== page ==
Cauldron Vegan Sausages

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Contains: Soya, Gluten

Free from: Nuts, Palm Oil

Everyone’s favourite tofu people. I’d actually been warned heavily against these beforehand which I think is why they pleasantly surprised me (like you know when you have to downplay your bedroom abilities so when it comes to it, anything’s good? No? Just me? Shit.). Well for £2.50 for a sixer, it’s probably not the worst idea to give them a shot if you want a switch up from the everyday Quorn and Free From.

 

First thing I noticed is they’re chorizo red. That’s not meant to be an arty term, they’re the spicy, blood red of your favourite Spanish sausage. Does this mean it’s spicy? Are we in for a treat? Have we found another holy grail? No. What we have found, however, is a proper vegetable sausage – one where you can see the vegetables that actually make it up. You bite into it and it… well it turns to a mush. It’s not necessarily a bad mush, but it’s not got the substance or thiccccness you’d associate with a good sausage. One thing I noted was it was saucy (ooh-la-la?), not that it was gushing (violent retching noises.) but it holds liquid inside which I think is why it has that soft bite to it.

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Taste. The taste isn’t actually all that bad but the only thing I can liken it to is baked beans in sausage form, a beanie banger if you will. I’m sure we’re all fans of the good ol’ sausage and beans but it really limits what it pairs well with. Baked potato (as I had it)? Ace, tip top, number one sausage. Pasta? Eh… Rice? Gag. The sausage juice is somewhat tomatoey as well which really locks in that baked bean taste.

I would say you could definitely feed this to an omnivore but never pass it off for a sausage. A baked bean submarine maybe but not a chorizo. It actually scores fairly low in the omnivore department because it just doesn’t have the texture, doesn’t have the taste but aesthetically? Sure.

  • My Rating: 3/5
  • Omnivore Score: 1/5
  • Overall: 2/5

Find this product at: Ocado, Tesco, Sainsbury’s Morrisons, and various health food stores.

 

Dragonfly Organic Soysages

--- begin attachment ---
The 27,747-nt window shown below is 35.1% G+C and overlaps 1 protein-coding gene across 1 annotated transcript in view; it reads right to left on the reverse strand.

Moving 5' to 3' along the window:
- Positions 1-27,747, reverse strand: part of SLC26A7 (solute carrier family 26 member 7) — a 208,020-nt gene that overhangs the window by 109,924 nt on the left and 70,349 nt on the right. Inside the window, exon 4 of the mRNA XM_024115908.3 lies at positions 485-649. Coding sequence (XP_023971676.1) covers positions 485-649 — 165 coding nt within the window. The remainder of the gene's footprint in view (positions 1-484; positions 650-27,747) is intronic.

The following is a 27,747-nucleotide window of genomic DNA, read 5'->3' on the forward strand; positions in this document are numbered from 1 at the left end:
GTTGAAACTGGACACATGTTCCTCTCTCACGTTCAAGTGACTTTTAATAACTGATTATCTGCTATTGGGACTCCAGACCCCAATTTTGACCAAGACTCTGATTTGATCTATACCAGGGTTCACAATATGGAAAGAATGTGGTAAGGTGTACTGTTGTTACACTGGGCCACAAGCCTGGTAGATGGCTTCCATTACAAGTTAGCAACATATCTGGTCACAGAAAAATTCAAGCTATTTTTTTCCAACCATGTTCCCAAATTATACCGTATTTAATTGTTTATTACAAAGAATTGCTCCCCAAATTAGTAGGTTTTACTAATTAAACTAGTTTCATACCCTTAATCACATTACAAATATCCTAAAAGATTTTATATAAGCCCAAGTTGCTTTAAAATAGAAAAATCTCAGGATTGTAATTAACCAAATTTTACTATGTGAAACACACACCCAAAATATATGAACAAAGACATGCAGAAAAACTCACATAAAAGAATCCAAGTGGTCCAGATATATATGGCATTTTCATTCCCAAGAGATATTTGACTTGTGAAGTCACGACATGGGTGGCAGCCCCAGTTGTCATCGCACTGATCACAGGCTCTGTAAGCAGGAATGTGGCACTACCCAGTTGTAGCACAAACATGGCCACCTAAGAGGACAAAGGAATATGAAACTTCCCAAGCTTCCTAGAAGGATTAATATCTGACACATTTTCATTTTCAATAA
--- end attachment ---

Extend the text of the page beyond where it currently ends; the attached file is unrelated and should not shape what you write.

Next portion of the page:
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Contains: Soya

Free from: Nuts, Palm Oil, Gluten

As you all know, I have a special place in my heart for Linda McCartney but to push the sausage boat out, I went for something new. We do this so you don’t have to (and please for the love of Krishna do not, but more on that later) and at around £2.50 for a 4 pack, I’m already a little put off.

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First off: appearance. It looks a little bit like compacted kibble or not unlike the turd of someone with a low-fibre diet. It just looks reconstituted and like a sausage’s super dehydrated cousin. What’s interesting with this is that it tastes exactly how it looks. Dry. Lack of moisture or juiciness isn’t even its biggest problem – it’s almost like fighting through a mouthful of dustbunnies or unruly pubic hair; the texture is just fibrous in all the wrong ways (is there ever a good way?). It just sucks all the moisture out of your mouth. If I was really searching for something positive to say about it… maaaybe the skin adds a little crunch but to be deadly honest, it’s like biting into a cold, congealed and depressing fish finger.

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Does this brown faeces-esque kibble log has something super redeeming about its flavour? Does it make my mouth water? Does it fuck. It stays true to itself (points for consistency Dragonfly, if you’re gonna be shit at least you’re consistently shit) as it has literally no taste. I’m not entirely sure if the idea of taste was overpowered by the weird texture and my concern I’d need an IV drip to keep myself hydrated but there just didn’t seem to be any.

Could you feed this to an omnivo- NO. I’d expand on the answer but these “soysages” have offended me in ways I’d never imagined. You couldn’t feed it to a vegan as a suitable sausage replacement, don’t even try going anywhere else with it. Dragonfly, step your game up.

  • My Rating: 1/5
  • Omnivore Score: 1/5
  • Overall: 1/5

Find this product at: Ocado, Holland & Barrett, Morrisons, and various health food stores.

 

Fry’s Family Chicken Style Strips

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Contains: Soya, Gluten

Free from: Nuts, Palm Oil,

I didn’t actually know what to expect when trying these out. Hell, I didn’t even really know what a “strip” was but given my past experience I expected it to be smothered in breadcrumbs and taste like the colour grey. Fast forward to now and I’m sat with a bellyful of Fry’s and tears in my eyes. For £3.59 you too can have this in your life (though, I won’t lie, I frowned at my receipt for a good ten fucking minutes).

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So what IS a chicken strip? The answer is a fairly sad looking, warped slab of what looks like tofu. To put it in other terms, if it were a person it would be a dishevelled, old man sat waiting in the rain for a bus that’s never going to arrive. It’s only when I bit into it I understood everything. The outside is dry and unfriendly but it creates a texture that sort of forms a nice skin around the strip, giving it points in the omni-department. Not too chewy, not too hard and just the right amount of bite. If you leave them on the stove for long enough you should end up with a nice browning crust on it too. The inner texture? Actually… it’s pretty non-descript, the strips are thin enough that you notice the skin, a brief change to a softer (not mushy) medium then back to skin. If it were a person, they’d be the middle child.